The following article, translated into French, was originally published in the April 2013 issue of Hiatus, la revue. Francis Ramel, Hiatus’ editor-in-chief, contacted me some time back to ask if I might be interested in writing an article about the “minimum” of punctuation, to match one of the themes of the April issue. The word count was suitably minimal — only 3,000 characters, or around 500 words — so I did my best to compress some of the subjects familiar to Shady Characters readers into a short article on the subject. Francis arranged for the article to be translated into French for the magazine, but it seemed a shame to leave the English version unpublished. I hope you enjoy reading this little diversion from Shady Characters’ day-to-day business as much as I did writing it!
Punctuation, as any dictionary will tell you, consists of the marks that dance around the letters of a text to mark clauses, sentences and inflection.1 What, though, is minimal punctuation? Is it in the range of marks that a writer uses? Ernest Hemingway wrote famously minimalist prose, for instance, where marks such as the semicolon (;), the ellipsis (…) and the dash (–) are notable mostly for their absence. The Old Man and the Sea contains but one colon and one exclamation mark, and is none the worse for it.2
What of punctuation marks themselves? There is a very definite scale of complexity when it comes to punctuation, ranging from ostentatious symbols such as the manicule (☞) and asterism (⁂) all the way down to the humble comma (,) and apostrophe (’). Sitting at the bottom of the scale, the full stop (.) is surely simplest of all, and yet it is possible to step beyond even its mathematical irreducibility. The most minimal mark of punctuation is not a mark at all: it is the space between words.
Writing in ancient Greece was broken by neither marks nor spaces. Lines of closely-packed letters ran left to right across the page and back again like a farmer ploughing a field.3 The sole aid to the reader was the paragraphos, a simple horizontal stroke in the margin that indicated something of interest on the corresponding line. It was up to the reader to work out what, exactly, had been highlighted in this fashion: a change of topic, perhaps; a new stanza in a poem; or a change in speaker in a drama.456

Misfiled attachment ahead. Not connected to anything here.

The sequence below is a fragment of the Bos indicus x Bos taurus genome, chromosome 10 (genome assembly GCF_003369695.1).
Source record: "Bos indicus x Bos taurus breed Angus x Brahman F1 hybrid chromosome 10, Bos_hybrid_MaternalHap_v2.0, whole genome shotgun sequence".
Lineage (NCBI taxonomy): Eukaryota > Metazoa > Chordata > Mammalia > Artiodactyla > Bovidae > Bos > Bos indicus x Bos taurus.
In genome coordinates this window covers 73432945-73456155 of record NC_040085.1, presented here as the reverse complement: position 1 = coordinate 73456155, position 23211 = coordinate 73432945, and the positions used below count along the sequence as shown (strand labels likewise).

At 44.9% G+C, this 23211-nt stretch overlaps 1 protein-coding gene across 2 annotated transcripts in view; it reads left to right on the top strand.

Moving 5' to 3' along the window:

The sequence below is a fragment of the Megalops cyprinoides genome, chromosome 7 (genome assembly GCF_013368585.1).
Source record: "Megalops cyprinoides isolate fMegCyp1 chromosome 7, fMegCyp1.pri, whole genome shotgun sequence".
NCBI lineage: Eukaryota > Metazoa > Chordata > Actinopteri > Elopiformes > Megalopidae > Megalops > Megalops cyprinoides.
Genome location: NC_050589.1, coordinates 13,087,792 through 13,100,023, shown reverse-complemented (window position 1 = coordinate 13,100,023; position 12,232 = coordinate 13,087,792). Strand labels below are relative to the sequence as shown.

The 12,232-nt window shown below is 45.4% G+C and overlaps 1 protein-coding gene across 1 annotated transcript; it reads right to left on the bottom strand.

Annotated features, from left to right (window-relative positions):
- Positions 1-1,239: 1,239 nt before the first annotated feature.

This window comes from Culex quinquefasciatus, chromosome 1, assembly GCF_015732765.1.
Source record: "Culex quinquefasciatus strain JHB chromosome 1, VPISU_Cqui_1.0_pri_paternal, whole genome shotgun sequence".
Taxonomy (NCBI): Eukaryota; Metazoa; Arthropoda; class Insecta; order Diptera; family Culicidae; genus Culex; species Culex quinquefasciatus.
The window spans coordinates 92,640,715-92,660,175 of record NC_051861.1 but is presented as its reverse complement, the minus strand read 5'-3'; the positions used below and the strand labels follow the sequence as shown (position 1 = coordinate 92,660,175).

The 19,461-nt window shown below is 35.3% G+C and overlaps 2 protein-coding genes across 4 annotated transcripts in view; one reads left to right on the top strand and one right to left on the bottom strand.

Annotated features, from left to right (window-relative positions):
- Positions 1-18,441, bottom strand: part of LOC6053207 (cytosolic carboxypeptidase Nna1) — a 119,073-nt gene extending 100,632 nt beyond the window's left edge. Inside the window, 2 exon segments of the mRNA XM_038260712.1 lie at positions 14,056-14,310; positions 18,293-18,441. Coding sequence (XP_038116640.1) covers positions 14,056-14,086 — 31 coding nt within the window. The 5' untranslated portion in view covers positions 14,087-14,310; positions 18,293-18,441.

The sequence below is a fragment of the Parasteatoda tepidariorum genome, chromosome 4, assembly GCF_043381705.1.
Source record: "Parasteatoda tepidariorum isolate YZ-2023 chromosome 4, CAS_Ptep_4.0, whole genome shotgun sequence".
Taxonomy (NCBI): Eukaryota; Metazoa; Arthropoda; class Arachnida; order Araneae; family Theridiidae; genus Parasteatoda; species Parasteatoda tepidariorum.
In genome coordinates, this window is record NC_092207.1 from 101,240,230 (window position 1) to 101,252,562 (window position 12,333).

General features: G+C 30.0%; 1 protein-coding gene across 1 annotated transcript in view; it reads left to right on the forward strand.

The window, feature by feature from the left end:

Punctuation itself – literally, the act of adding “points” to a text – did not arrive until the third century BC, when Aristophanes of the great Library at Alexandria described a series of middle (·), low (.) and high points (˙) denoting short, medium and long pauses.4 Over the centuries, this system gave rise to punctuation as we know it: from Aristophanes’ three dots came the colon, the full stop, and many other marks besides. At the same time the paragraphos evolved into the “pilcrow”, a C-shaped mark (¶) placed at the start of each new section in a text.7 The word space was a late arrival, appearing only when monks in medieval England and Ireland began splitting apart unfamiliar Latin texts to make them easier to read.
Then, in the mid-1450s, Gutenberg published his famed 42-line Bible,8 and everything changed overnight. Spaces, once as wide or as narrow as a scribe chose to make them, begat an extended family of fixed widths, from hair spaces ( ) up to em quads ( ), that printers required to justify lines. Once carefully painted in by hand, pilcrows became too time-consuming to add; left out, their ghostly absences gave rise to the indented paragraph.9
In the end, even a simple word space, paragraph or full stop carries the weight of centuries of tradition and evolution. Like Hemingway, we may prefer to leave out colons, semicolons and dashes, but as long as we do our readers the favour of spacing words, finishing sentences and breaking paragraphs, there can be no such thing as minimal punctuation.
- “punctuation,” Oxford English Dictionary, 2007. ↩
- E. Hemingway and H. F. C. L. of Congress, The old man and the sea, Scribner, 1952. ↩
- “boustrophedon (writing style),” Encyclopaedia Britannica, 2011. ↩
- J. T. Brown, “punctuation,” Encyclopaedia Britannica, 2011. ↩
- R. Pearse, “More on the paragraphos mark,” Roger Pearse, 2010. ↩
- W. A. Johnson, “The Function of the Paragraphus in Greek Literary Prose Texts,” Zeitschrift für Papyrologie und Epigraphik, vol. 100, pp. 65-68, 1994. ↩
- M. B. Parkes, “The Development of the General Repertory of Punctuation.” University of California Press, 1993, pp. 41-49. ↩
- M. Davies and British Library, The Gutenberg Bible, Pomegranate Artbooks in association with The British Library, 1997. ↩
- J. Tschichold and R. Bringhurst, “Why the Beginnings of Paragraphs Must be Indented,” in The Form of the Book: Essays on the Morality of Good Design, Lund Humphries, 1991, pp. 105-109. ↩